Heh, I always seem to preach in these cases to "Find the main message handler and trace your message!", but in the majority of cases it's the easiest and most direct route, the 'front door'. Until you're comfortable doing this it's easy to get lost, but almost always it's straightforward if you keep watch for your parameters of hWnd, wParam, lParam and msg being handled. You should be able to find a single statement which says essentially "if msg = wm_gettext jump here", and you can analyze what the program does then to your hearts extent.

    If you need more help, say so.


    EDIT: I see JMI alluded to an API monitor. That's my second favorite preach Chances are that may be even more direct than tracing through the message handler. Pause the monitor until you press OK with the new text in your dialog box. That should be enough to give an indication what the program is eventually doing, plus give a few addresses to break on.

  6. #6
    Much like what JMI suggested, if the text is in plain view then probably the easiest way to modify it externally is using the WriteProcessMemory function.

    It becomes almost trivial if the text is not encrypted and always in the same location.

  7. #7

    Found the code, now I have to call it...

    Thanks for your replies. Using the BMSG WM_SETTEXT method and tracing back to the caller, and some more tracing I have finally found a call which does all the processing/handling for that setting. The call accepts 2 parameters, one of those is the text read from the editbox. (pretty cool huh?) (the call contains large portions of code, don't even think about rewriting it! (As what you might do for e.g. a keygen)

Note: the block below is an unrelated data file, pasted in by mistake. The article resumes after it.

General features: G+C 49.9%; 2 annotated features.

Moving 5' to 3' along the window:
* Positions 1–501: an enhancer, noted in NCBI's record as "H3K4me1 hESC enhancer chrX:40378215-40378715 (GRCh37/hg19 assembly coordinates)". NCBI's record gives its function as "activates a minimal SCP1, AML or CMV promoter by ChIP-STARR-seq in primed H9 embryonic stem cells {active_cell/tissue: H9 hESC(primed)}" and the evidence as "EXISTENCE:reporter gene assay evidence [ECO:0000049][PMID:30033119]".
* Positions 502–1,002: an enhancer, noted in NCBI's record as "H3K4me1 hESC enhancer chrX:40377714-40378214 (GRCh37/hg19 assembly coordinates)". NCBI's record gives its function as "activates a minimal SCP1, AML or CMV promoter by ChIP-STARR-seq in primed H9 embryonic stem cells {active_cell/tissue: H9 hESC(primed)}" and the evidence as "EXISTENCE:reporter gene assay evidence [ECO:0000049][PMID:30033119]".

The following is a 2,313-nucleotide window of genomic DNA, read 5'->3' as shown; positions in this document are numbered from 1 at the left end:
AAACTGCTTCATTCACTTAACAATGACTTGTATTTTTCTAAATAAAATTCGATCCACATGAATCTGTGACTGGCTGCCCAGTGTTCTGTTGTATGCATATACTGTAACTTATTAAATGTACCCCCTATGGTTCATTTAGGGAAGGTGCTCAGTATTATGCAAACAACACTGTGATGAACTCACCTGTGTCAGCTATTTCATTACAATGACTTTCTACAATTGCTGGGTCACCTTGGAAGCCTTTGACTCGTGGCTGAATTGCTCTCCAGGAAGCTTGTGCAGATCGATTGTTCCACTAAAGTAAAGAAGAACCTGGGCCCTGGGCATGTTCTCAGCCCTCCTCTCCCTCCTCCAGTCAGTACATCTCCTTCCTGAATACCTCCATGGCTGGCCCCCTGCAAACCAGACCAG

So, what I'm going to try is to inject a DLL to the process which calls the call I just mentioned (with the proper params obviousely). It might take some time, but I think I'll manage to do that (never done something like injecting a dll). Anyway, any hints or info on this subject is always welcome). (I haven't searched this board yet, but I will do that soon. I might find all the info I need).
    I promise that I have read the FAQ and tried to use the Search to answer my question.

  8. #8
    Quote Originally Posted by Sunrise
    So, what I'm going to try is to inject a DLL to the process which calls the call I just mentioned (with the proper params obviousely). It might take some time, but I think I'll manage to do that (never done something like injecting a dll). Anyway, any hints or info on this subject is always welcome). (I haven't searched this board yet, but I will do that soon. I might find all the info I need).
    Try elicz's apihooks. has functions that will hook api's, inject dlls into another process space, call functions of injected dlls, etc.. etc..

    Yoda also has a similiar library called forcelib you can get it at

    Lastly real stuff *worth* understanding by Yates

    There are other ways to do this as well, but EliCZ and Y0das libs does a fine job.

    Regards, Sope.
    Read to Lead